They don’t do well with details and try to avoid such tasks. This is also true for tasks that require a lot of mental effort and focus. Another sign of this condition is forgetting to do chores and run errands. This is why such a person is likely to have a pile of dirty laundry that’s been there for at least a couple of weeks.

2.      Hyperactive Symptoms

Although impulsive ones almost always accompany hyperactive symptoms, they are still different. So, if you suspect you have high-functioning ADHD, it might help to group them into different categories. Many people can be hyperactive for other reasons besides having high-functioning ADHD. For example, even having too much coffee can boost energy, making you fidget or lose focus.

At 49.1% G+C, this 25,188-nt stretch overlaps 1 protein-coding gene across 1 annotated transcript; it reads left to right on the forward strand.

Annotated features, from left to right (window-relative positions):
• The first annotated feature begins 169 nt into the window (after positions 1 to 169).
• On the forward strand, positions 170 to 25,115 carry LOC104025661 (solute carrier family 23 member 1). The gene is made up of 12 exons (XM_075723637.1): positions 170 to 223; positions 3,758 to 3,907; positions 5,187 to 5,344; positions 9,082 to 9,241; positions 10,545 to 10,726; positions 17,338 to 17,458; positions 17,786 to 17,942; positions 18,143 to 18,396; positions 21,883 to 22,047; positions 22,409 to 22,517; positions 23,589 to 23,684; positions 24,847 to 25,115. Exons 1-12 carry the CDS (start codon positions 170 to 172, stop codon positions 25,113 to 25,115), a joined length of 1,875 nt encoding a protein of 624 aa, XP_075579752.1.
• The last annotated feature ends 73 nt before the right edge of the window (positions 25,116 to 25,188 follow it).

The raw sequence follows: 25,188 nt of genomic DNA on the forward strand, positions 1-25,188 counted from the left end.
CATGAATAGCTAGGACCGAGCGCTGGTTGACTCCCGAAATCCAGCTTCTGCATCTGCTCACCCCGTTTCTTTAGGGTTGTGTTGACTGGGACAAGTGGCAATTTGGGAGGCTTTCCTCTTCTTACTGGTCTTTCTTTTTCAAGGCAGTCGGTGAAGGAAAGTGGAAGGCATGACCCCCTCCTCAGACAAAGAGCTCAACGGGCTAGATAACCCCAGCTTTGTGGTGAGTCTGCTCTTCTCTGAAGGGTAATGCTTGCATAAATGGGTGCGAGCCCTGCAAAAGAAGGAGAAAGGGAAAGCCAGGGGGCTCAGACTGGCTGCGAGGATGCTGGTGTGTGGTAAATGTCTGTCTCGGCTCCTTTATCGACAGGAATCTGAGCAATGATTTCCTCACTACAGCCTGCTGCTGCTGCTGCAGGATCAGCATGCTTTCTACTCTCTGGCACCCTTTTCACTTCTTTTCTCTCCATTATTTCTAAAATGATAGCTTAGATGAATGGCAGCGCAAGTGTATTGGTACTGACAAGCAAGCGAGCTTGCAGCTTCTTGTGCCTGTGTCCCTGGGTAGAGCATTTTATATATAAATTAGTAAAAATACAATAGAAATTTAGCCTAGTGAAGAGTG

Plus, hyperactive symptoms are linked with other mental health conditions, such as anxiety and other mood disorders. Hyperactivity makes people fidget with their hands and feet. Leg bouncing is one of the more common signs of a mental health condition, but people fidget in other ways. Besides that, hyperactivity makes it hard for people to stay seated for an extended period.

Because of this, people with high-functioning ADHD avoid working office jobs that require sitting in a chair for eight hours per day. It’s also common that they feel the need to walk around even when they are talking to someone. They often do many things at a time because they can’t be focused on a single task. Even when they speak to you, they might need to read an article or even scroll through social media.

3.      Impulsive Symptoms